BOISE, Idaho — A bill moving through the Idaho Legislature would give irrigation districts authority to issue special assessments on irrigators whose practices contribute too much sediment to the water supply.
Norm Semanko, executive director of the Idaho Water Users Association, said the fees would cover costs now borne by the districts, including building infrastructure or taking other actions to clean runoff.
“Every once in a while, we find a landowner who is not willing to correct the problem, and it ends up going as an assessment on all landowners in the district to fix the problems caused by one individual,” Semanko said.
The Idaho Senate passed the bill unanimously, and it’s awaiting approval by the full House, after passing the House Resources and Conservation Committee March 13 on a voice vote.
An amendment has been added to the bill requiring that districts give irrigators prior notice to fix any problems before incurring a fee.
Semanko said cities had questions about what land could be assessed fees but were satisfied upon learning that the bill applies only to irrigators represented by irrigation districts. Furthermore, districts must opt in to receive the authority by approving a bylaw or resolution. Semanko said some irrigation districts have expressed interest in updating their bylaws to participate.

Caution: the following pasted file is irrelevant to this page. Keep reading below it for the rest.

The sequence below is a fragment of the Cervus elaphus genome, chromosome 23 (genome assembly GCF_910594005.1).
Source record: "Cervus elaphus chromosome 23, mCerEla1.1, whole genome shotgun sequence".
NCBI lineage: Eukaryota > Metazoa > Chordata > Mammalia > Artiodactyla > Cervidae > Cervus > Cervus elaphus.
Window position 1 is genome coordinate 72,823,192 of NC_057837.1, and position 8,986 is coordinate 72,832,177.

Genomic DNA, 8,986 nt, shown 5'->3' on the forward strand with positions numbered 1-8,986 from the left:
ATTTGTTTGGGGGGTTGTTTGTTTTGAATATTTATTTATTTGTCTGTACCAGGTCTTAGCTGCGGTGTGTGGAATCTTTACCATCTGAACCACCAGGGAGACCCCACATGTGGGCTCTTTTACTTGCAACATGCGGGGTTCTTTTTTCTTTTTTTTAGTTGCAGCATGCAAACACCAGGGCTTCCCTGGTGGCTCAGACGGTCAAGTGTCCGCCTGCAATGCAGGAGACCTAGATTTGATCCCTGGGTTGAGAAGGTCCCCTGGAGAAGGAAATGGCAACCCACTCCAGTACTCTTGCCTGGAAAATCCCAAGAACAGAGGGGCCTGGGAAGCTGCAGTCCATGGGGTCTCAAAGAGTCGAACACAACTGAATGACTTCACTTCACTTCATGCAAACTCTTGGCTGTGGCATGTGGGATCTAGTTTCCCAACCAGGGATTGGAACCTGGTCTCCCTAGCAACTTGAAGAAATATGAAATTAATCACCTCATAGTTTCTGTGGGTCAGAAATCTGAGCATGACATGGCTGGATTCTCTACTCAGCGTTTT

Semanko said irrigation districts have a legal duty to meet minimum water quality requirements, and irrigators testified during discussion on the bill that sediment-laden water reduces farm yields and damages pumps and other equipment.
Semanko said the greatest sediment challenges stem from producers who still flood irrigate, and building sediment retention ponds or adding a product such as polyacrylamide that removes sediment from suspension are the most common solutions.
The bill was suggested by the South Board of Control, which represents the Homedale, Idaho-based Gem Irrigation District. Clancy Flynn, South Board of Control manager, said the majority of irrigators is willing to cooperate on solutions to sediment in runoff, but the legislation would help in a few cases.
“It’s been a perpetual problem I would imagine since the beginning of furrow irrigation in the district,” Flynn said.
Flynn said pivots that put out water too quickly can also pose problems.
“All districts have to deal with it to some extent,” Flynn said.
Flynn said the Gem Irrigation District utilizes drainage canals that return farm runoff, often laden with sediment from flood irrigation, back to the main canal, directly to other water users or to the Snake River.